Football / World Cup USA '94: Vogts facing the final verdict: Adrian Bridge in Berlin gauges reaction to the unexpected elimination of the world champions

Click to follow
The Independent Online
FOR THE first time since the 1978 World Cup, Germans yesterday struggled to face up to the fact that their football team had failed to qualify for the final, or even the semi-finals.

It was a humiliation many found too much to bear. 'A bitter pill]' proclaimed Bild, the country's largest-selling popular daily. 'We are out. Defeated by Bulgaria - a team that, instead of training, liked to lounge around by the pool, eating chips and sun-bathing. Defeated by our own nerves.'

That the country's seemingly invincible heroes had been knocked out of the competition by the little-rated Bulgarians simply rubbed salt in the wound. But after the initial shock of Sunday night's defeat, the knives came out for the team manager, Berti Vogts.

Despite receiving a vote of confidence from the German football federation yesterday, the onslaught against Vogts is being spearheaded in the popular press, with Bild leading the field. In a front page article appearing today, the paper calls on Vogts to do the decent thing and resign now. Inside, it will detail '10 terrible errors' that led to such an unusually early exit.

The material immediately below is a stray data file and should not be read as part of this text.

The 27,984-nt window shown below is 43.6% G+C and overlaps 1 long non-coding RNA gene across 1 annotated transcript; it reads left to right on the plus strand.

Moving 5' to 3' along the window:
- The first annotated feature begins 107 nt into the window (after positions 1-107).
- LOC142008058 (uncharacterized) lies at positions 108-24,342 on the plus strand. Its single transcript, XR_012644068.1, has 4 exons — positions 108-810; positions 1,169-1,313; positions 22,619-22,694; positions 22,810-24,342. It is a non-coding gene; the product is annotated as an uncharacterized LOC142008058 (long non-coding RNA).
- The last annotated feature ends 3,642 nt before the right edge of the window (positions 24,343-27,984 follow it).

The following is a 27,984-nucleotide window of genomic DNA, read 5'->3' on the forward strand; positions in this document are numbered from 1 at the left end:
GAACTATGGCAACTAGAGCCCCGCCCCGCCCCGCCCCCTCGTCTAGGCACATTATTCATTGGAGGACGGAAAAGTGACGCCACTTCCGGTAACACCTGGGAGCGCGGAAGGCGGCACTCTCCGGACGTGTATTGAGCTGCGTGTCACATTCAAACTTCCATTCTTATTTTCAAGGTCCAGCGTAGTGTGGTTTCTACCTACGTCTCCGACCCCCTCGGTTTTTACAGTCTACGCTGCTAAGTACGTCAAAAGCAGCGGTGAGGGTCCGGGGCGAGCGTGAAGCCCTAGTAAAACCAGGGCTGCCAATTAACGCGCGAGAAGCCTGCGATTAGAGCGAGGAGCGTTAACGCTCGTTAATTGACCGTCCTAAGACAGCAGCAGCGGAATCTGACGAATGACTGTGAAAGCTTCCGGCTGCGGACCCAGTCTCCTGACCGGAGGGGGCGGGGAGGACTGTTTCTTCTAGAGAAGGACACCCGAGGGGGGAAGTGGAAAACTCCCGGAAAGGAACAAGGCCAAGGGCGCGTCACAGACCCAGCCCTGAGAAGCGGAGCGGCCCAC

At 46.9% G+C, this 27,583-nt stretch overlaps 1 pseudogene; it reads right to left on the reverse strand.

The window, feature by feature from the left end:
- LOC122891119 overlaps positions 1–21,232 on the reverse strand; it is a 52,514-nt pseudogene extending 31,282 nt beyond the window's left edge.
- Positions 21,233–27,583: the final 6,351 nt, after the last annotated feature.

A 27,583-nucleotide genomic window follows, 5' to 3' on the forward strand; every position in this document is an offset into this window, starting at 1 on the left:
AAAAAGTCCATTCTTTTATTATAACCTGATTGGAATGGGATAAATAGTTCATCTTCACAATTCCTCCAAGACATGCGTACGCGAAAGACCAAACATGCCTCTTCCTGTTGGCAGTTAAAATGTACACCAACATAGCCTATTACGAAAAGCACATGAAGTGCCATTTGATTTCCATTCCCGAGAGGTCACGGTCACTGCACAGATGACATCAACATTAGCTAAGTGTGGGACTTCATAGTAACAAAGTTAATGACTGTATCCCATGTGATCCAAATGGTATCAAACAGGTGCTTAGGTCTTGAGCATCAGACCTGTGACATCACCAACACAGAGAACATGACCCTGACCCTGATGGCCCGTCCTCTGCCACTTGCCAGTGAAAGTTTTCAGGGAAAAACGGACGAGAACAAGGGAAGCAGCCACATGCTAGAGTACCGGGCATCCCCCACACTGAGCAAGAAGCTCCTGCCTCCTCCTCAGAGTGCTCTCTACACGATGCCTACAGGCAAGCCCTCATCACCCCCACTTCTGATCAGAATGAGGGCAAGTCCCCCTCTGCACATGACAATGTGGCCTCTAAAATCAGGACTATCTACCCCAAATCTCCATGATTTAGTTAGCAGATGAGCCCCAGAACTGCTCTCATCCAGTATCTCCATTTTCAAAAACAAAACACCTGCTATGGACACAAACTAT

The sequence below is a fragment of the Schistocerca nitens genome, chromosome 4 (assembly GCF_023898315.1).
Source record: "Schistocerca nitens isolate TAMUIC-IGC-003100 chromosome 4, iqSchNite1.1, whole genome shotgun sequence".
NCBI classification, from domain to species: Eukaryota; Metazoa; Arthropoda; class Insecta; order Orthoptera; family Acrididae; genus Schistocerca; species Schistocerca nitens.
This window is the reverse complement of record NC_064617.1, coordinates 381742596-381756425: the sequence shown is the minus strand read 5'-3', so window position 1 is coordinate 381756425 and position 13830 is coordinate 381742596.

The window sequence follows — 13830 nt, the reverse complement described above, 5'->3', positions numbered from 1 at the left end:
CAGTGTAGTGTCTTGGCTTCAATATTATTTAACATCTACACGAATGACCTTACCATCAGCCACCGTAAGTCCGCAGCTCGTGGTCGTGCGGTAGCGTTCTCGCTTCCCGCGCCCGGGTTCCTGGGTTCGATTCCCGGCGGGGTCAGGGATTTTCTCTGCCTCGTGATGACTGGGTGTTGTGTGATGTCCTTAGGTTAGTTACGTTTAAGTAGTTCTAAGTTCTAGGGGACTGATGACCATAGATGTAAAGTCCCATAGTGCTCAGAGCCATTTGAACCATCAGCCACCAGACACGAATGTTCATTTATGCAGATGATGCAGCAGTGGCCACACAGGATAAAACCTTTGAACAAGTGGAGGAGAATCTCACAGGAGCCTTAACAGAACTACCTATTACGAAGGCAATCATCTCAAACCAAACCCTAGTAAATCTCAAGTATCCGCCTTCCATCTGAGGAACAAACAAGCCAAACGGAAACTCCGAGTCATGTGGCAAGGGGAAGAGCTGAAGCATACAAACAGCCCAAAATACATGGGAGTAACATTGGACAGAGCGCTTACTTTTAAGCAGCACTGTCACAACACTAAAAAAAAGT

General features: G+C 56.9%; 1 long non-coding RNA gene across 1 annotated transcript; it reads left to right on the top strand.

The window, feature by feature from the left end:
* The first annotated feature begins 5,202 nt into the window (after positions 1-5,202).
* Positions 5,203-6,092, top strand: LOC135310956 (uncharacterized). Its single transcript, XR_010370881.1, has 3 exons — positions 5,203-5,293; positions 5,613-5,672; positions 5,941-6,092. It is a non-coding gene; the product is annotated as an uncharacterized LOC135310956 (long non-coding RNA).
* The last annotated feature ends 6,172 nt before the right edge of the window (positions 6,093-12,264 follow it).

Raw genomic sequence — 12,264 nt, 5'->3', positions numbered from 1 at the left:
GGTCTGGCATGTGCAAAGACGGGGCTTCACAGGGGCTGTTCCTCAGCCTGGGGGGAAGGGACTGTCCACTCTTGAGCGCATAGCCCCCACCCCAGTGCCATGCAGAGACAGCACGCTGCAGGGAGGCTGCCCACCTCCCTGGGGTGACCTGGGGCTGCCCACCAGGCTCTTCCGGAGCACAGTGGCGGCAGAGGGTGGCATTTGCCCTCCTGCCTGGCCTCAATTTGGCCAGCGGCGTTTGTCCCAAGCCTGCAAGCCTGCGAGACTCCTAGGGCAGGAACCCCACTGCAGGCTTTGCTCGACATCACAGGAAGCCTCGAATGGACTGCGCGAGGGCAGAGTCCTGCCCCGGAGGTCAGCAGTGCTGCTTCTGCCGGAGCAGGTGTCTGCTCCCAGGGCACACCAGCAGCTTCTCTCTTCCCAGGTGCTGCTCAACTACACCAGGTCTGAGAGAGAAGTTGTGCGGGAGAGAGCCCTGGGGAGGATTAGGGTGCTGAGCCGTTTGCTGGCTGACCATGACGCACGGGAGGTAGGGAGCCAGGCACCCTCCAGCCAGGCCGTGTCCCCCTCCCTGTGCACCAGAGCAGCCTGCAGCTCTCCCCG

'For us, this is a great disaster,' Klaus-Peter Witt, of the paper's sports desk, said. 'We consider ourselves a tournament team - and one of the best in the world. To have gone out in the semi-final might have been acceptable. But the quarter-final - that is a failure.'

There is already widespread agreement that mistakes were made in the United States. Many Germans feel the squad should have contained more fresh faces and not been so reliant on the old stalwarts of the triumphant 1990 campaign in Italy. Many feel, too, that the players available were not deployed as well as they could have been.

There was a sense that the squad was jinxed from the start and not happy in itself - as seen by the row that broke out over Stefan Effenberg, suspended from the team after an abusive gesture to the crowd during a qualifying match.

But despite the disappointment of Sunday's defeat, there was also a strange sense that perhaps it was not so surprising after all. As one commentator put it: 'The will to win simply wasn't there. After receiving three black eyes in the qualifying round, we barely deserved to get much further than we did.'

For most of the fans who gathered in bars to watch the game, the euphoria when Germany took the lead quickly turned sour. But few felt the defeat was unjust. Gerhardt, a Berliner, conceded that his team had played well below par. 'It was very annoying. But we can't really expect to reach the final every time. There are other good teams too. And there is always 1998.'

The former German manager and captain, Franz Beckenbauer, last night said it was 'out of the question' that he would return as coach to replace Berti Vogts, who has criticised his goalkeeper, Bodo Illgner. 'The only mistake I made was deciding against Andreas Kopke (in goal),' Vogts said. 'I put my trust in Bodo Illgner's experience and was disappointed.' Illgner, who retired from internationals after the game, was at fault for the Bulgarian equaliser.